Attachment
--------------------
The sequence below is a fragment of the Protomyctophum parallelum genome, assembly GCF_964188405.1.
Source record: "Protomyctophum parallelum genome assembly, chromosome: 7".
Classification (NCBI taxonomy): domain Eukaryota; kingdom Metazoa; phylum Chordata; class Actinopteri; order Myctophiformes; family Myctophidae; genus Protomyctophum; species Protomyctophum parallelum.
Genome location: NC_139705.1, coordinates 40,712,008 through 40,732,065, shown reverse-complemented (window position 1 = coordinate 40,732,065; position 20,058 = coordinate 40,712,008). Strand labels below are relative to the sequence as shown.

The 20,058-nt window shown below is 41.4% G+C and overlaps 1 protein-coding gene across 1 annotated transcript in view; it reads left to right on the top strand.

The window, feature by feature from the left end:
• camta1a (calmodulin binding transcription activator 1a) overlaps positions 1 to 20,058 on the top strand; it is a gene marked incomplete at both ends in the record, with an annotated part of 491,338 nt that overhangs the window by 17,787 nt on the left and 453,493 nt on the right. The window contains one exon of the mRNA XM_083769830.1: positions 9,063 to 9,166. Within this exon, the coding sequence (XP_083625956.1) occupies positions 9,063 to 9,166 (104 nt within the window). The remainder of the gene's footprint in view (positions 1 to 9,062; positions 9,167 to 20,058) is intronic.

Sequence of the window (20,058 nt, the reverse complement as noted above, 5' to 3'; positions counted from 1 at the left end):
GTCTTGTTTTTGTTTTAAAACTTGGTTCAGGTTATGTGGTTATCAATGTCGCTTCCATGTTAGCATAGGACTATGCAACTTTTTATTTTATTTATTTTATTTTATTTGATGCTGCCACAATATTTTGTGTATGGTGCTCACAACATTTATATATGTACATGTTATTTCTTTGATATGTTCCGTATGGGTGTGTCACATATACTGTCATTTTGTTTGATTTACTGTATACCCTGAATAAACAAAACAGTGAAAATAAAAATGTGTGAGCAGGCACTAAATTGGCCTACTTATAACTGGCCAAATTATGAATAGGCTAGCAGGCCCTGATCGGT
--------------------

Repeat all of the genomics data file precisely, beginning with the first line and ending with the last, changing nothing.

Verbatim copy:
The sequence below is a fragment of the Protomyctophum parallelum genome, assembly GCF_964188405.1.
Source record: "Protomyctophum parallelum genome assembly, chromosome: 7".
Classification (NCBI taxonomy): domain Eukaryota; kingdom Metazoa; phylum Chordata; class Actinopteri; order Myctophiformes; family Myctophidae; genus Protomyctophum; species Protomyctophum parallelum.
Genome location: NC_139705.1, coordinates 40,712,008 through 40,732,065, shown reverse-complemented (window position 1 = coordinate 40,732,065; position 20,058 = coordinate 40,712,008). Strand labels below are relative to the sequence as shown.

The 20,058-nt window shown below is 41.4% G+C and overlaps 1 protein-coding gene across 1 annotated transcript in view; it reads left to right on the top strand.

The window, feature by feature from the left end:
• camta1a (calmodulin binding transcription activator 1a) overlaps positions 1 to 20,058 on the top strand; it is a gene marked incomplete at both ends in the record, with an annotated part of 491,338 nt that overhangs the window by 17,787 nt on the left and 453,493 nt on the right. The window contains one exon of the mRNA XM_083769830.1: positions 9,063 to 9,166. Within this exon, the coding sequence (XP_083625956.1) occupies positions 9,063 to 9,166 (104 nt within the window). The remainder of the gene's footprint in view (positions 1 to 9,062; positions 9,167 to 20,058) is intronic.

Sequence of the window (20,058 nt, the reverse complement as noted above, 5' to 3'; positions counted from 1 at the left end):
GTCTTGTTTTTGTTTTAAAACTTGGTTCAGGTTATGTGGTTATCAATGTCGCTTCCATGTTAGCATAGGACTATGCAACTTTTTATTTTATTTATTTTATTTTATTTGATGCTGCCACAATATTTTGTGTATGGTGCTCACAACATTTATATATGTACATGTTATTTCTTTGATATGTTCCGTATGGGTGTGTCACATATACTGTCATTTTGTTTGATTTACTGTATACCCTGAATAAACAAAACAGTGAAAATAAAAATGTGTGAGCAGGCACTAAATTGGCCTACTTATAACTGGCCAAATTATGAATAGGCTAGCAGGCCCTGATCGGT